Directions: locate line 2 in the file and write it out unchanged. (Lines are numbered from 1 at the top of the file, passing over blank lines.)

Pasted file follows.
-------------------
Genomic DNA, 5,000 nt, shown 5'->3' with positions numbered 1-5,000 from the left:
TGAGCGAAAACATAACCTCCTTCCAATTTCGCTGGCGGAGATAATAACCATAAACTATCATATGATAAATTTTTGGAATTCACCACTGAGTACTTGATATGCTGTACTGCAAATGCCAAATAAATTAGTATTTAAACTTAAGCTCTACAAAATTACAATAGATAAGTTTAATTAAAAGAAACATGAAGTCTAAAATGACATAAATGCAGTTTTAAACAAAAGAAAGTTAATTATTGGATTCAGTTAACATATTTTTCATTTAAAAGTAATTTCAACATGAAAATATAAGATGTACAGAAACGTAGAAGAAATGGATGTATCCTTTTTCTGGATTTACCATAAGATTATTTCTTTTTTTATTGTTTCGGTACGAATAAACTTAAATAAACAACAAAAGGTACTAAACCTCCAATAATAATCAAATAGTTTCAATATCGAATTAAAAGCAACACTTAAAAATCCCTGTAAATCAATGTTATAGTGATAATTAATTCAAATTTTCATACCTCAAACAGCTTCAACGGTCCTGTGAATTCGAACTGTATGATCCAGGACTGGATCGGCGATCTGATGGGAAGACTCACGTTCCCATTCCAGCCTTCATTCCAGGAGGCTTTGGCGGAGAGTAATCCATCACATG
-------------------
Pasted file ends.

TGAGCGAAAACATAACCTCCTTCCAATTTCGCTGGCGGAGATAATAACCATAAACTATCATATGATAAATTTTTGGAATTCACCACTGAGTACTTGATATGCTGTACTGCAAATGCCAAATAAATTAGTATTTAAACTTAAGCTCTACAAAATTACAATAGATAAGTTTAATTAAAAGAAACATGAAGTCTAAAATGACATAAATGCAGTTTTAAACAAAAGAAAGTTAATTATTGGATTCAGTTAACATATTTTTCATTTAAAAGTAATTTCAACATGAAAATATAAGATGTACAGAAACGTAGAAGAAATGGATGTATCCTTTTTCTGGATTTACCATAAGATTATTTCTTTTTTTATTGTTTCGGTACGAATAAACTTAAATAAACAACAAAAGGTACTAAACCTCCAATAATAATCAAATAGTTTCAATATCGAATTAAAAGCAACACTTAAAAATCCCTGTAAATCAATGTTATAGTGATAATTAATTCAAATTTTCATACCTCAAACAGCTTCAACGGTCCTGTGAATTCGAACTGTATGATCCAGGACTGGATCGGCGATCTGATGGGAAGACTCACGTTCCCATTCCAGCCTTCATTCCAGGAGGCTTTGGCGGAGAGTAATCCATCACATG